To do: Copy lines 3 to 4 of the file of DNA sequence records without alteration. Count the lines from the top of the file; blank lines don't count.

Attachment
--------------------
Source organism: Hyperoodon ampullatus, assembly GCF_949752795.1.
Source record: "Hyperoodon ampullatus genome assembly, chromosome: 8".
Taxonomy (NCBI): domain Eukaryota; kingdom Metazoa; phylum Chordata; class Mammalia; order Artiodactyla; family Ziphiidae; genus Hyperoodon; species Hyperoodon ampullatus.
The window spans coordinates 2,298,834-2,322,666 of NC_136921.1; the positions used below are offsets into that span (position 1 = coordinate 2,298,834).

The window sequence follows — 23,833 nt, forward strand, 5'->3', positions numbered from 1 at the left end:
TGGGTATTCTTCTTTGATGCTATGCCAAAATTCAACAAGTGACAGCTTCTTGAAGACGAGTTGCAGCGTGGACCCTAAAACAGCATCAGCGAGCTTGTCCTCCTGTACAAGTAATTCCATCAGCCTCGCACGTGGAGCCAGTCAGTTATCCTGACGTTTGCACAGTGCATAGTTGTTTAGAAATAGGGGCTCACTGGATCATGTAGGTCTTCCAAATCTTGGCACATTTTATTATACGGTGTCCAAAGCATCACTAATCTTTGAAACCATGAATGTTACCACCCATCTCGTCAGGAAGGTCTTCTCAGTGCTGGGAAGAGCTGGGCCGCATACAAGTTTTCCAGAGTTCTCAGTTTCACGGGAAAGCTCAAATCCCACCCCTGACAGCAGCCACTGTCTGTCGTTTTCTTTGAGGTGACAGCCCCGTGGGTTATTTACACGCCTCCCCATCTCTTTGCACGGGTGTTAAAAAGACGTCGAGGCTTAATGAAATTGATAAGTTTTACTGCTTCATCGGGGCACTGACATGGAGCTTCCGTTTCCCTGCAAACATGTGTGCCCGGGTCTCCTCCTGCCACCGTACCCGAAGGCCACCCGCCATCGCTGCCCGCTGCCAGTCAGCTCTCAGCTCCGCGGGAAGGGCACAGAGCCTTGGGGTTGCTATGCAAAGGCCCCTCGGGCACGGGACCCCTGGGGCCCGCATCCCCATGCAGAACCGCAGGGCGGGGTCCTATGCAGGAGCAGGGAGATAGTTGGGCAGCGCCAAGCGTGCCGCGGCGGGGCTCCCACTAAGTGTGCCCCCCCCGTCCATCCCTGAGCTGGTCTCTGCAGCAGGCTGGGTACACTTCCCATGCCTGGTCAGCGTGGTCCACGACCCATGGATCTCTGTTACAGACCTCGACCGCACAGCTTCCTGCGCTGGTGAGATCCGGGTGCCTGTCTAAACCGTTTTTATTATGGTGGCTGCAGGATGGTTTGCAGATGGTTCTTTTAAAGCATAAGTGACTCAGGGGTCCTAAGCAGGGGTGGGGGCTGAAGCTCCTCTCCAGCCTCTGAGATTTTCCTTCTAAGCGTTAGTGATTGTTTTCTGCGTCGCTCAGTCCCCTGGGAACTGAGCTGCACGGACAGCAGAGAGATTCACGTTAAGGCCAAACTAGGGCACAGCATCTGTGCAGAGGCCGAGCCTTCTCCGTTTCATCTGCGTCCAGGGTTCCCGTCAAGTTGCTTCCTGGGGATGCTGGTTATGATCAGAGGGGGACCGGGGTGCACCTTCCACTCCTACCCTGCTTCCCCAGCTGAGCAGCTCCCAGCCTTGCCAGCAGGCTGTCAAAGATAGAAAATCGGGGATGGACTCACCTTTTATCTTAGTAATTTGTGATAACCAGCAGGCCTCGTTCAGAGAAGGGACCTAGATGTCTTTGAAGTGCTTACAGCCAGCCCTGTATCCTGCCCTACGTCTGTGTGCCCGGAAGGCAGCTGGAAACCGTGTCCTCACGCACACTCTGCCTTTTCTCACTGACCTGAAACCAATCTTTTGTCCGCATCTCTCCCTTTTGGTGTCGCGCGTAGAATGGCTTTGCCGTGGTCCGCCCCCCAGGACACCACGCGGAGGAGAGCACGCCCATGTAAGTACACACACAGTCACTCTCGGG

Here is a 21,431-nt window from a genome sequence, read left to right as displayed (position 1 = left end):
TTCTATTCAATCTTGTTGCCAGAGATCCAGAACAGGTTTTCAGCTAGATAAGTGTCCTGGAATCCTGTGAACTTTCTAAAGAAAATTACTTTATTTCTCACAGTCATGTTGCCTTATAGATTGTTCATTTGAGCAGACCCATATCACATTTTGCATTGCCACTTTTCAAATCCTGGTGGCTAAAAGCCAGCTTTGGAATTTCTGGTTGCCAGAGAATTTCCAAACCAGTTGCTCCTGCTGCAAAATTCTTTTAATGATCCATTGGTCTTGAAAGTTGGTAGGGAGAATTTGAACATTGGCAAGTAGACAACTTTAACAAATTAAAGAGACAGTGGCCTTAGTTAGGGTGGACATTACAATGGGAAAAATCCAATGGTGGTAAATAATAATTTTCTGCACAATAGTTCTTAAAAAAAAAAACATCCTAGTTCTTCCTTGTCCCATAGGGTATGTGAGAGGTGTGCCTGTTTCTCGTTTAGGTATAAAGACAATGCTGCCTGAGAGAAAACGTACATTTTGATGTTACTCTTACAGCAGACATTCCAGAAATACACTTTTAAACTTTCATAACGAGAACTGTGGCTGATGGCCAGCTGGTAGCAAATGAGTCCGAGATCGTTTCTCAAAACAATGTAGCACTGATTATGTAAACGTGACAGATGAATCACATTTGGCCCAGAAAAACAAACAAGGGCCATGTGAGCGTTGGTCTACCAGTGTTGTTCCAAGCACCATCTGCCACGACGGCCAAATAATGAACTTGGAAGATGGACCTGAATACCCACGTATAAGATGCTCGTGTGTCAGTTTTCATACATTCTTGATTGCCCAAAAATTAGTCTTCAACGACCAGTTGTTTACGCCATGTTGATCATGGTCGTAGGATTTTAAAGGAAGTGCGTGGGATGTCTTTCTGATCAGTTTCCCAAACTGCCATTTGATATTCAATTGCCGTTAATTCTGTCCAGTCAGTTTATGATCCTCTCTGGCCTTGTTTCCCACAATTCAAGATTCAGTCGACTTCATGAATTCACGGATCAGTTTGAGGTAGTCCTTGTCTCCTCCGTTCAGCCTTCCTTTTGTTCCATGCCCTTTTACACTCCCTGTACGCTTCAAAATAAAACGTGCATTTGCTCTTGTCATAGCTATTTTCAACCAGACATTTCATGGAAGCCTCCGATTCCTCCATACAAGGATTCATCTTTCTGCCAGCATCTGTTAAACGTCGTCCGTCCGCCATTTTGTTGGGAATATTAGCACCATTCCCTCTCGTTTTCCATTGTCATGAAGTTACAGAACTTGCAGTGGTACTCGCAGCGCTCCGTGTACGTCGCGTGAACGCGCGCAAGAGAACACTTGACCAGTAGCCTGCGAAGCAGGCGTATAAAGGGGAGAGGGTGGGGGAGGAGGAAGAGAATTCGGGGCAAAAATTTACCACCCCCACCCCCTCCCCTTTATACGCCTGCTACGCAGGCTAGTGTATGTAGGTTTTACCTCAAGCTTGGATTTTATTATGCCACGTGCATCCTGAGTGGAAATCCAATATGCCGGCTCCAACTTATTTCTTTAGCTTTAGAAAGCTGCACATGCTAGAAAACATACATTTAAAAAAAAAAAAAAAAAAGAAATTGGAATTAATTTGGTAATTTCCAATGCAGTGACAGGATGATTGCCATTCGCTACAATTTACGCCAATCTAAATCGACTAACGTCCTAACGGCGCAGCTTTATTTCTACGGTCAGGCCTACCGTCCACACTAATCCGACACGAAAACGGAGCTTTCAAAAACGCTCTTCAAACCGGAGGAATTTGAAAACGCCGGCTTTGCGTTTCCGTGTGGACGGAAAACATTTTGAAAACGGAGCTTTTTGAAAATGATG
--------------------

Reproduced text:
Taxonomy (NCBI): domain Eukaryota; kingdom Metazoa; phylum Chordata; class Mammalia; order Artiodactyla; family Ziphiidae; genus Hyperoodon; species Hyperoodon ampullatus.
The window spans coordinates 2,298,834-2,322,666 of NC_136921.1; the positions used below are offsets into that span (position 1 = coordinate 2,298,834).